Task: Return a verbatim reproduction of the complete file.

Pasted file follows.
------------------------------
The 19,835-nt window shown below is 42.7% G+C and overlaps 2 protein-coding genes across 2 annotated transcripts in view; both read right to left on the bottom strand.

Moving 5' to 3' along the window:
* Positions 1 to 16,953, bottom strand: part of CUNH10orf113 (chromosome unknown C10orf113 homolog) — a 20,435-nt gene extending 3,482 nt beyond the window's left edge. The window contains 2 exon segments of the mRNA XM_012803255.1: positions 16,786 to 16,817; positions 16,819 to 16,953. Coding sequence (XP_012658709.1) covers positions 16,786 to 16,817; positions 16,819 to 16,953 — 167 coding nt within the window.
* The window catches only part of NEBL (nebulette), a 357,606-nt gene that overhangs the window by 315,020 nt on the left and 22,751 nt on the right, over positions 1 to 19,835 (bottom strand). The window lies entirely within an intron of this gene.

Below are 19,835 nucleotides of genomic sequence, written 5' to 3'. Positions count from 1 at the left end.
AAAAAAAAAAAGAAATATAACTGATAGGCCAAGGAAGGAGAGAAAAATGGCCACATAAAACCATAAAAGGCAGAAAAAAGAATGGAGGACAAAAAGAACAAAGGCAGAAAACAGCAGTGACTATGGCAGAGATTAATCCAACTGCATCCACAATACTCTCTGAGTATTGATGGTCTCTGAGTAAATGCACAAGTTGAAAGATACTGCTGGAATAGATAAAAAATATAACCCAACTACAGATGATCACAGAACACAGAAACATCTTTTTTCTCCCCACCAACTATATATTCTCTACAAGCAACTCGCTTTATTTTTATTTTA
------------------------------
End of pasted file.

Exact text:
The 19,835-nt window shown below is 42.7% G+C and overlaps 2 protein-coding genes across 2 annotated transcripts in view; both read right to left on the bottom strand.

Moving 5' to 3' along the window:
* Positions 1 to 16,953, bottom strand: part of CUNH10orf113 (chromosome unknown C10orf113 homolog) — a 20,435-nt gene extending 3,482 nt beyond the window's left edge. The window contains 2 exon segments of the mRNA XM_012803255.1: positions 16,786 to 16,817; positions 16,819 to 16,953. Coding sequence (XP_012658709.1) covers positions 16,786 to 16,817; positions 16,819 to 16,953 — 167 coding nt within the window.
* The window catches only part of NEBL (nebulette), a 357,606-nt gene that overhangs the window by 315,020 nt on the left and 22,751 nt on the right, over positions 1 to 19,835 (bottom strand). The window lies entirely within an intron of this gene.

Below are 19,835 nucleotides of genomic sequence, written 5' to 3'. Positions count from 1 at the left end.
AAAAAAAAAAAGAAATATAACTGATAGGCCAAGGAAGGAGAGAAAAATGGCCACATAAAACCATAAAAGGCAGAAAAAAGAATGGAGGACAAAAAGAACAAAGGCAGAAAACAGCAGTGACTATGGCAGAGATTAATCCAACTGCATCCACAATACTCTCTGAGTATTGATGGTCTCTGAGTAAATGCACAAGTTGAAAGATACTGCTGGAATAGATAAAAAATATAACCCAACTACAGATGATCACAGAACACAGAAACATCTTTTTTCTCCCCACCAACTATATATTCTCTACAAGCAACTCGCTTTATTTTTATTTTA